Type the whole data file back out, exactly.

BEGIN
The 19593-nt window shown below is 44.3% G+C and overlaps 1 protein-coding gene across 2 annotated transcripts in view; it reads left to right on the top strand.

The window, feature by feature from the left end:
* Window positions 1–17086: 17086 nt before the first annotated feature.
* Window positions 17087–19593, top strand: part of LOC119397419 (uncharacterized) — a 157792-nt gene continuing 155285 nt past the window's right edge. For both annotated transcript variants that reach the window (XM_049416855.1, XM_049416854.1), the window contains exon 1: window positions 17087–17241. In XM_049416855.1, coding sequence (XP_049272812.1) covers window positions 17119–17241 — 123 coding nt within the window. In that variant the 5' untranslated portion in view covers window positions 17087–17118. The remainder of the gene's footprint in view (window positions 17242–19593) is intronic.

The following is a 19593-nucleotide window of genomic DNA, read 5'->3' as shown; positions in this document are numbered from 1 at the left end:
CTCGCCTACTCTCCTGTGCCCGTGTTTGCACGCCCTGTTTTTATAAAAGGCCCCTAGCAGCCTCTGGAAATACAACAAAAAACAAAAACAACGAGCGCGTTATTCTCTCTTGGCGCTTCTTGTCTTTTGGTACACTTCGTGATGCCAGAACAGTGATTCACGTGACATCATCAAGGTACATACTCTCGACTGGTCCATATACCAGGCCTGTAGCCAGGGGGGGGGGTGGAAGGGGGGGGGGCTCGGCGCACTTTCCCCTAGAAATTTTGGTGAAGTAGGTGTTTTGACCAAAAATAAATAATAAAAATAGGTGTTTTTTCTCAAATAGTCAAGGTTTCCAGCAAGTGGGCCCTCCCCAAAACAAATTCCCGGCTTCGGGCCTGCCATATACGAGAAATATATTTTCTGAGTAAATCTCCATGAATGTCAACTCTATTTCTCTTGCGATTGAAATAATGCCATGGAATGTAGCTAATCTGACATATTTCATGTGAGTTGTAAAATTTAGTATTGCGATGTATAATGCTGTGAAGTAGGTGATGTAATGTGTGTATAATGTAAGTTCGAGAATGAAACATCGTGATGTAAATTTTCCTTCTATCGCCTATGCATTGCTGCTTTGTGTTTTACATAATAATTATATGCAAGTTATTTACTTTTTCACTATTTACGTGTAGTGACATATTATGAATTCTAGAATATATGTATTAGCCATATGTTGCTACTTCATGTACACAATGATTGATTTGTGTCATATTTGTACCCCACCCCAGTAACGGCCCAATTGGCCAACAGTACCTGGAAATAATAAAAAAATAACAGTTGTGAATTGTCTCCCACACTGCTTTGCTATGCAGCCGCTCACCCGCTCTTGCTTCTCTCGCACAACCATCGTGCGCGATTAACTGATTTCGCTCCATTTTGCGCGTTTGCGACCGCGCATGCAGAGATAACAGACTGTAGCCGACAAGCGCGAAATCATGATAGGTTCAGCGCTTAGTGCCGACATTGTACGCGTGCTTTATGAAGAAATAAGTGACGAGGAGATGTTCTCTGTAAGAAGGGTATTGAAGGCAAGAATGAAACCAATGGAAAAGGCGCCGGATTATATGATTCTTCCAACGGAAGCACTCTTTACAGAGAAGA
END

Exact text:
The 19593-nt window shown below is 44.3% G+C and overlaps 1 protein-coding gene across 2 annotated transcripts in view; it reads left to right on the top strand.

The window, feature by feature from the left end:
* Window positions 1–17086: 17086 nt before the first annotated feature.
* Window positions 17087–19593, top strand: part of LOC119397419 (uncharacterized) — a 157792-nt gene continuing 155285 nt past the window's right edge. For both annotated transcript variants that reach the window (XM_049416855.1, XM_049416854.1), the window contains exon 1: window positions 17087–17241. In XM_049416855.1, coding sequence (XP_049272812.1) covers window positions 17119–17241 — 123 coding nt within the window. In that variant the 5' untranslated portion in view covers window positions 17087–17118. The remainder of the gene's footprint in view (window positions 17242–19593) is intronic.

The following is a 19593-nucleotide window of genomic DNA, read 5'->3' as shown; positions in this document are numbered from 1 at the left end:
CTCGCCTACTCTCCTGTGCCCGTGTTTGCACGCCCTGTTTTTATAAAAGGCCCCTAGCAGCCTCTGGAAATACAACAAAAAACAAAAACAACGAGCGCGTTATTCTCTCTTGGCGCTTCTTGTCTTTTGGTACACTTCGTGATGCCAGAACAGTGATTCACGTGACATCATCAAGGTACATACTCTCGACTGGTCCATATACCAGGCCTGTAGCCAGGGGGGGGGGTGGAAGGGGGGGGGGCTCGGCGCACTTTCCCCTAGAAATTTTGGTGAAGTAGGTGTTTTGACCAAAAATAAATAATAAAAATAGGTGTTTTTTCTCAAATAGTCAAGGTTTCCAGCAAGTGGGCCCTCCCCAAAACAAATTCCCGGCTTCGGGCCTGCCATATACGAGAAATATATTTTCTGAGTAAATCTCCATGAATGTCAACTCTATTTCTCTTGCGATTGAAATAATGCCATGGAATGTAGCTAATCTGACATATTTCATGTGAGTTGTAAAATTTAGTATTGCGATGTATAATGCTGTGAAGTAGGTGATGTAATGTGTGTATAATGTAAGTTCGAGAATGAAACATCGTGATGTAAATTTTCCTTCTATCGCCTATGCATTGCTGCTTTGTGTTTTACATAATAATTATATGCAAGTTATTTACTTTTTCACTATTTACGTGTAGTGACATATTATGAATTCTAGAATATATGTATTAGCCATATGTTGCTACTTCATGTACACAATGATTGATTTGTGTCATATTTGTACCCCACCCCAGTAACGGCCCAATTGGCCAACAGTACCTGGAAATAATAAAAAAATAACAGTTGTGAATTGTCTCCCACACTGCTTTGCTATGCAGCCGCTCACCCGCTCTTGCTTCTCTCGCACAACCATCGTGCGCGATTAACTGATTTCGCTCCATTTTGCGCGTTTGCGACCGCGCATGCAGAGATAACAGACTGTAGCCGACAAGCGCGAAATCATGATAGGTTCAGCGCTTAGTGCCGACATTGTACGCGTGCTTTATGAAGAAATAAGTGACGAGGAGATGTTCTCTGTAAGAAGGGTATTGAAGGCAAGAATGAAACCAATGGAAAAGGCGCCGGATTATATGATTCTTCCAACGGAAGCACTCTTTACAGAGAAGA